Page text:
The National Association for the Advancement of Colored People (NAACP) ratified its stance against charter schools on Saturday, passing a resolution that calls for a halt to the growth of any new charter schools throughout the U.S.
The position put the nation’s oldest and largest civil rights organization at odds with many inside its own community, including the Black Alliance for Educational Options, which helped organize a coalition of 160 black education and community leaders who urged the civil rights group to reconsider its moratorium.
After NAACP board members voted on Saturday to approve the resolution, Jacqueline Cooper, president of the Black Alliance for Educational Options, said she was “stunned.”
“We are absolutely stunned that the NAACP voted to put distortions, lies, and outdated ideologies about charter schools above what is in the best interest of our children,” Cooper said in a statement. “It is inexplicable to me that such a storied organization, responsible for leading a powerful civil rights movement to tear down barriers for generations of black people, would erect new ones for our children.”
In explaining its decision to ban charter school growth, Roslyn Brock, chairman of the national NAACP board of directors, said:
“The NAACP has been in the forefront of the struggle for and a staunch advocate of free, high-quality, fully and equitably funded public education for all children. We are dedicated to eliminating the severe racial inequities that continue to plague the education system.”
Charter schools are public schools that are tuition-free, open to all students, and run with public funds. However, the schools are managed privately and their operators are given the freedom to be more innovative with decisions involving curriculum, culture, budgeting, hiring, and firing.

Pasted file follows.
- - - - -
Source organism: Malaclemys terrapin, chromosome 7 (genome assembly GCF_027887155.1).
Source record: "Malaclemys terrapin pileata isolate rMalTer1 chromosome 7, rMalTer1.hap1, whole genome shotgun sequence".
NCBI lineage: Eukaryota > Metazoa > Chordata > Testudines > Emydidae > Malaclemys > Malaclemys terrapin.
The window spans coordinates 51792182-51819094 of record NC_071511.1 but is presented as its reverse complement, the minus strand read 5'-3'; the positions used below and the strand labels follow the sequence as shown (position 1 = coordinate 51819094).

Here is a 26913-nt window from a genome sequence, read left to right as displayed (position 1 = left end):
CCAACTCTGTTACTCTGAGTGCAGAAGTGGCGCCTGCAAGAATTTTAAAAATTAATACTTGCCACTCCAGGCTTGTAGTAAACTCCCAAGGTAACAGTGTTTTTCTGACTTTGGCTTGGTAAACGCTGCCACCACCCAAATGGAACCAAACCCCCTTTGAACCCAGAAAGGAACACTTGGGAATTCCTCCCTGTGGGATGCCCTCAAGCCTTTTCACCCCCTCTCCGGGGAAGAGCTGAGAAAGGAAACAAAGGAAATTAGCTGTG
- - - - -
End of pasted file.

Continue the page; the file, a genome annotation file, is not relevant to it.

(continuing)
Charter schools are required to partake in their state’s testing and accountability standards, and if they fail to meet certain achievement standards, charter schools are shut down. While charter schools have shown a remarkable ability to close the achievement gap between white and black students, overall results are inconclusive and the source of widespread debate.
In some urban areas such as Boston, Newark, New York City, and the District of Columbia, charter schools have greatly outperformed traditional public schools. In areas such as Fort Worth, Phoenix, and Las Vegas, charter schools are all struggling to outperform their district counterparts, according to a study by Stanford University’s Center for Research on Education Outcomes.
The NAACP argues that charter schools lack oversight, take away much-needed funds from traditional public schools, too often expel students, and “perpetuate de facto segregation.”
Specifically, the organization’s moratorium reads:
We are calling for a moratorium on the expansion of the charter schools at least until such time as:
- Charter schools are subject to the same transparency and accountability standards as public schools
- Public funds are not diverted to charter schools at the expense of the public school system
- Charter schools cease expelling students that public schools have a duty to educate and